Every Wednesday he earned a real quarter by sitting against the wall back of the hand press and inking the forms while his father ran off the edition. This was better fun than typesetting. Before you was a long roller on two other long rollers, and at your right hand was a small roller with which you picked up ink from a stone, rolling it across and across with a spirited crackle; then you ran the small roller the length of the long roller; then you turned a crank that revolved the two lower rollers, thus distributing the ink evenly over the upper one. After that you ran the upper roller out over the two forms of type on the press bed.

Dave Cowan, across the press, the sleeves of his pink-striped shirt rolled to his elbows, then let down a frame in which he had fixed a virgin sheet of paper, ran the bed of the press back under a weighted shelf, and pulled a mighty lever to make the imprint. Wilbur had heard the phrase "power of the press." He conceived that this was what the phrase meant—this pulling of the lever. Surmounting the framework of the press was a bronze eagle with wings out-spread for flight. His father told him, the first day of his service, that this bird would flap its wings and scream three times when the last paper was run off. This would be the signal for Terry Stamper, the devil, to go across to Vielhaber's and fetch a pail of beer. Wilbur had waited for this phenomenon, only to believe, after repeated disappointments, that it was one of his father's jokes, though it was true that Terry Stamper brought the beer, which was drunk by Dave and Terry and Sam Pickering. Sam had been folding the printed papers, while Terry Stamper operated a machine that left upon each the name of a subscriber, dropping them into a clothes basket, which he later conveyed to the post office. Wilbur enjoyed this work, running the long roller across the forms after each impression, spotting himself and his clothes with ink. After he had learned some more he would be a printer's devil like Terry, and fetch the beer and run the job press and do other interesting things. There was a little thrill for him in knowing you could say devil in this connection without having people think you were using a bad word.

But Dave's time had come. He "yearned over the skyline, where the strange roads go down," though he put it more sharply to Sam Pickering one late afternoon:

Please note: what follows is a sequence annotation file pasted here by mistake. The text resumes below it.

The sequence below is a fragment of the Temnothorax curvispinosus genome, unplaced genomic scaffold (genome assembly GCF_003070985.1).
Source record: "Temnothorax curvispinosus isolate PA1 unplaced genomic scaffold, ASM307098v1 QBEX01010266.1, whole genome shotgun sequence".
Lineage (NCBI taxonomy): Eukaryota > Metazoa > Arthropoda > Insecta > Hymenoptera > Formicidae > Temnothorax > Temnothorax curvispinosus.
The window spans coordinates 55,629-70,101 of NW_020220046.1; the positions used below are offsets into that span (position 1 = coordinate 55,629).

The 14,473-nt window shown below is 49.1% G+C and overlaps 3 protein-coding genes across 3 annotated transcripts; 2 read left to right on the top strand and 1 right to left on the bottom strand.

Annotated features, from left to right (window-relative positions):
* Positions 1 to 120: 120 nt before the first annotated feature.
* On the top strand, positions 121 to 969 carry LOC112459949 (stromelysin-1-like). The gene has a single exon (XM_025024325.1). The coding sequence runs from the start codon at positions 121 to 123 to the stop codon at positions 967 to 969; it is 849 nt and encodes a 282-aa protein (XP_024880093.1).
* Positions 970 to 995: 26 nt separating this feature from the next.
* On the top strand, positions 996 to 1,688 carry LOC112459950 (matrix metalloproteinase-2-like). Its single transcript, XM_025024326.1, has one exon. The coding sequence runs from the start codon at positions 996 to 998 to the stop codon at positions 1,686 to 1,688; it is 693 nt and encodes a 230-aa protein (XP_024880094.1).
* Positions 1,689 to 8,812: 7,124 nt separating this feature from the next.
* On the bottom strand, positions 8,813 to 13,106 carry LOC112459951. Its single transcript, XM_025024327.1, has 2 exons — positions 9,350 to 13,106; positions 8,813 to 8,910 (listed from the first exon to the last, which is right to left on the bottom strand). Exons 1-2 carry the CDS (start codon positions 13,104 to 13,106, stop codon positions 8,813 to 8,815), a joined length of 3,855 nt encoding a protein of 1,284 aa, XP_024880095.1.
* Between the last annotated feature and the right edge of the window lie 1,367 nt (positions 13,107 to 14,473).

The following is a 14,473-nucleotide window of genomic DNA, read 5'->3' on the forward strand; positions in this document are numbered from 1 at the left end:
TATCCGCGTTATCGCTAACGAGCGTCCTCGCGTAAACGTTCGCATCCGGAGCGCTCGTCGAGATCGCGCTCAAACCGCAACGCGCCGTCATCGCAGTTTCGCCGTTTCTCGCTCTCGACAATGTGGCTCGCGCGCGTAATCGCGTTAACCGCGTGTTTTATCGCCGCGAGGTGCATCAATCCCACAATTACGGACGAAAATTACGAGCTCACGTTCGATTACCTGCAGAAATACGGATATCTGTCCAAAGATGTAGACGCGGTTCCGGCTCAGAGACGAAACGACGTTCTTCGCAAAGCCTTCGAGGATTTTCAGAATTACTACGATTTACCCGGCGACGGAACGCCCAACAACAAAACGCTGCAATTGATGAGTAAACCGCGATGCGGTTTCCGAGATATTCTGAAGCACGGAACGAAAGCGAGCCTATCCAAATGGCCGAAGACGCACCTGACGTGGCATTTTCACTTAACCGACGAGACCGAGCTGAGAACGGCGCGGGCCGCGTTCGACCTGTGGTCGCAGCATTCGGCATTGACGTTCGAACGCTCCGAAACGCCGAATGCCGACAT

"Well, Sam, I feel itchy-footed."

"I knew it," said Sam. "When are you leaving?"

"No train out till the six-fifty-eight."

And Sam knew he would be meaning the six-fifty-eight of that same day. He never meant the day after, or the day after that.

That evening Dave sauntered down to the depot, accompanied by his son. There was no strained air of expectancy about him, and no tedious management of bags. He might have been seeking merely the refreshment of watching the six-fifty-eight come in and go out, as did a dozen or so of the more leisured class of Newbern. When the train came he greeted the conductor by his Christian name, and chatted with his son until it started. Then he stepped casually aboard and surrendered himself to its will. He had wanted suddenly to go somewhere on a train, and now he was going. "Got to see a man in San Diego," he had told the boy. "I'll drop back some of these days."

"Maybe you'll see the gypsies again," said Wilbur a bit wistfully.

But he was not cast down by his father's going; that was a thing that happened or not, like bad weather. He had learned this about his father. And pretty soon, after he went to school a little more and learned to spell better, to use punctuation marks the way the copy said, and capital letters even if you did have to reach for them, he, too, could swing onto the smoking car of the six-fifty-eight—after she had really started—and go off where gypsies went, and people that had learned good loose trades.

There was a new printer at the case in the Advance office the following morning, one of those who constantly drifted in and out of that exciting nowhere into which they so lightly disappeared by whim; a gaunt, silent man, almost wholly deaf, who stood in Dave Cowan's place and set type with machine-like accuracy or distributed it with loose-fingered nimbleness, seizing many types at a time and scattering them to their boxes with the apparent abandon of a sower strewing seed. He, too, was but a transient, wherever he might be found, but he had no talk of the outland where gypsies were, and to Wilbur he proved to be of no human interest, so that the boy neglected the dusty office for the more attractive out-of-doors, though still inking the forms for the Wednesday edition, because a quarter is a good thing to have.

When Terry Stamper brought the pail of beer now the new printer drank abundantly of the frothy stuff, and for a time glowed gently with a suggestive radiance, as if he, too, were almost moved to tell of strange cities; but he never did. Nor did he talk instructively about the beginnings of life and how humans were but slightly advanced simians. He would continue to set type, silent and detached, until an evening when he would want to go somewhere on a train—and go. He did not smoke, but he chewed tobacco; and Wilbur, the apprentice, desiring to do all things that printers did, strove to emulate him in this interesting vice; but it proved to offer only the weakest of appeals, so he presently abandoned the effort—especially after Winona had detected him with the stuff in his mouth, striving to spit like an elderly printer. Winona was horrified. Smoking was bad enough!